Every time someone is murdered with a firearm, it seems, the New York Times joins the liberal chorus in demanding that the law require more background checks. The current background check system is inadequate because 1) it has little relevance to criminals, who obtain their guns illegally anyway, and 2) the overwhelming majority of mentally unbalanced people aren’t on the list. You can say one thing for the current system, however: it does identify convicted felons, and it prevents such persons from buying or possessing firearms, legally. That is the core of what the NICS is supposed to do, and one might assume that liberal organs like the Times would be entirely in favor of it.
It turns out, however, as Ann Althouse noted, that the Times is surprisingly flexible on this point. It favors giving violent felons the right to carry firearms, but only when it can use the issue to reflect badly on a possible Republican presidential candidate. The Times story is almost funny, in a macabre way:
Aware of the awkwardness, the two men arranged to meet in the evening quiet of the local community center. Their only previous encounter, a decade ago, had ended with a thrown punch and a broken nose. …
The punch they shared had come out of who knows where, maybe Iraq, to still a long-ago liquid night.
I love that phrase: “the punch they shared.” Last night, Miguel Cotto “shared” four punches with Sergio Martinez that sent Martinez sprawling to the canvas, four times. Generally speaking, a punch is thrown by one man and received by another. This punch, though, was thrown by…Iraq? Can we blame George Bush? Please?
But its impact was still being felt by the former Marine, who threw the right jab [Ed: It is highly unlikely that the punch was a “right jab,” but no one expects the Times to know anything about fighting.] just days after returning from a second deployment; the victim, who has not breathed the same since; and the governor, who chooses never to exercise an executive power of ancient provenance.
To show mercy.
That’s the real point, according to the Times: Governor Scott Walker doesn’t “show mercy” by pardoning convicted felons. Well, that certainly distinguishes him from Bill Clinton, who issued pardons in return for financial contributions and, it is reasonable to infer, sexual favors. Some would say Walker’s position is both more honorable and better public policy. But not the New York Times!
In this instance, the man who “shared” his punch was a combat veteran who outweighed the punch’s recipient by 70 pounds. The guy on the receiving end of the “shared” punch has never been able to breathe properly since. But through the partisan lens of the New York Times, the story is all about…Scott Walker!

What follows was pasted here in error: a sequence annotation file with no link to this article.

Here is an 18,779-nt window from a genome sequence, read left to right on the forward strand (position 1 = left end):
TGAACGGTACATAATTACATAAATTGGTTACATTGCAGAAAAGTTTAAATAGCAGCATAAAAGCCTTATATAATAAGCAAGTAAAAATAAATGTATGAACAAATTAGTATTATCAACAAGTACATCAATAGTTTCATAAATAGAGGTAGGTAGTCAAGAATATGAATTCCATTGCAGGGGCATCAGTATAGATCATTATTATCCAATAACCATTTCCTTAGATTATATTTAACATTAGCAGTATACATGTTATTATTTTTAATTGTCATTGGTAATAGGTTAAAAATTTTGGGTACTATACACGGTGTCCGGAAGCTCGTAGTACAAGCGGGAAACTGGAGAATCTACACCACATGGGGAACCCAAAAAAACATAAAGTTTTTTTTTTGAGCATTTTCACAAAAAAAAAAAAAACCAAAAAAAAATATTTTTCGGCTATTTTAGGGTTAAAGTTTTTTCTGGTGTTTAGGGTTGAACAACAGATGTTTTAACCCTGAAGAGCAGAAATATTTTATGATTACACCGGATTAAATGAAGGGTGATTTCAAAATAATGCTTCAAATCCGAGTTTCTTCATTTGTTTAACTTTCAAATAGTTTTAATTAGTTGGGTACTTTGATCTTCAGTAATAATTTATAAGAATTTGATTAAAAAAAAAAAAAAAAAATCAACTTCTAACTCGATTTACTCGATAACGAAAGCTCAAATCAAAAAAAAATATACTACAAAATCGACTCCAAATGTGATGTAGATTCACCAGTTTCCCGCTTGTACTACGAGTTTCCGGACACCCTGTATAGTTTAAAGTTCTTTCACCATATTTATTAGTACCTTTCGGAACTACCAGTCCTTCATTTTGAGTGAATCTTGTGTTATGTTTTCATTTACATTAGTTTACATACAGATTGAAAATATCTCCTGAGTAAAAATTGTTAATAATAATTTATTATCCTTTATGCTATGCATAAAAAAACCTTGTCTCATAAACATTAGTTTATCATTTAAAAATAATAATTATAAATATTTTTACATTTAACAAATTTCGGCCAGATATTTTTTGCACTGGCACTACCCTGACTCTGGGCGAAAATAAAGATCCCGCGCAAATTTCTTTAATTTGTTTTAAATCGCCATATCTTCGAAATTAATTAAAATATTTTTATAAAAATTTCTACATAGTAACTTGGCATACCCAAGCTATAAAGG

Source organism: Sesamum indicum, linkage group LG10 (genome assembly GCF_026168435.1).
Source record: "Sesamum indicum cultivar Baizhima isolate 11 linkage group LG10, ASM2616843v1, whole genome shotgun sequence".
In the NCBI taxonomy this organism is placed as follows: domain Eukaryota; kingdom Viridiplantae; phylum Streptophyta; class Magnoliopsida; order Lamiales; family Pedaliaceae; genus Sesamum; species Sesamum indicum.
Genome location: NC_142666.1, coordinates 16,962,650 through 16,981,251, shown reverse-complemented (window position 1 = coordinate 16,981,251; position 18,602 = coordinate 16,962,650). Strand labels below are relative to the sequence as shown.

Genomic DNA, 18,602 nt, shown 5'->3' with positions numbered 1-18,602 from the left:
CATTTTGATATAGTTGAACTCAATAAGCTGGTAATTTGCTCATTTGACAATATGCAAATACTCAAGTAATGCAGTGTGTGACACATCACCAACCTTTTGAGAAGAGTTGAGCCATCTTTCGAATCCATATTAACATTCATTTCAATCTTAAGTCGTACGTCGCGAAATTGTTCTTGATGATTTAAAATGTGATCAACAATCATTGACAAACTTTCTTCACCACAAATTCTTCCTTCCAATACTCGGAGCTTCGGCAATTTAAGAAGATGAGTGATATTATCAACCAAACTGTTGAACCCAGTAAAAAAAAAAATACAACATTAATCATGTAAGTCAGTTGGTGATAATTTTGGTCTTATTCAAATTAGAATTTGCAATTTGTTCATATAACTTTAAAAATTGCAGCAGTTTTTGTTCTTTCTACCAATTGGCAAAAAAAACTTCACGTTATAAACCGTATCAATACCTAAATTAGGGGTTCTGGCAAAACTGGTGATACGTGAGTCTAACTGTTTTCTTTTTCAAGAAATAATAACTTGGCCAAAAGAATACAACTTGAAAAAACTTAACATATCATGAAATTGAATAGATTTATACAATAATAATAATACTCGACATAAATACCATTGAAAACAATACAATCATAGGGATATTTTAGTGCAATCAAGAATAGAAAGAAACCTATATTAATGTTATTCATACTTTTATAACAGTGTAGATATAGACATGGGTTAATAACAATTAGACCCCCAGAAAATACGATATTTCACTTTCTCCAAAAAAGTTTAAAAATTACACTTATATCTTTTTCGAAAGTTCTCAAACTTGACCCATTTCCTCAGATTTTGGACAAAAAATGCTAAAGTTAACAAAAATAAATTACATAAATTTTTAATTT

One problem: The governor of Wisconsin is Scott Walker, a possible Republican contender for president who, since taking office in 2011, has declined to exercise his power of pardon, granted to him by the Wisconsin Constitution.
With the Pizer case emerging as a cause célèbre in Wisconsin, the governor has defended his no-pardon policy, saying that he sees no reason to “undermine” the criminal justice system — no matter that pardons were frequently granted by at least the last five governors before him.
It would be interesting to hear the New York Times articulate the conditions under which a governor is required to pardon a violent felon. When a governor exercises the power to pardon, he is responsible for the consequences: a violent offender is released from prison, and is authorized to carry a firearm. If something goes awry thereafter, the governor will be held responsible. And why, exactly, should one particular offender be pardoned? Thousands have been convicted, thousands are imprisoned, thousands are barred from legally possessing weapons, and only one or two are singled out by the New York Times and similar outlets, for political reasons, not because their circumstances are different from many others. Lots of felons have thrown a single, devastating punch, and have lived to regret it.
The Times’s heartwarming story about Eric Pizer ends with a meeting between him and the man with whom he shared a punch, brokered by an organization called Ridge and Valley Restorative Justice. (It would be interesting to know who funds that group.) At the end of the meeting the guy who was on the receiving end of the shared punch forgives the guy who threw it. I think that is fine: forgiveness is a good thing. But forgiveness can come only from the victim. Forgiveness is not the function of the criminal justice system.
In order to protect the public, the law is that convicted violent felons can’t own firearms. One can debate the wisdom of that law, or argue for various exceptions. But everyone knows what would happen if a Republican governor pardoned a veteran with a single blemish on his record, like Eric Pizer, and that felon, with his right to possess firearms restored, went on to commit mass murder or some other horrible crime–just as the governor who pardoned him was running for the presidency. We would never hear the end of it.
But don’t hold your breath waiting for the New York Times, or any other Democratic Party spokesman, to explain when a governor should pardon a violent felon, and when he should not.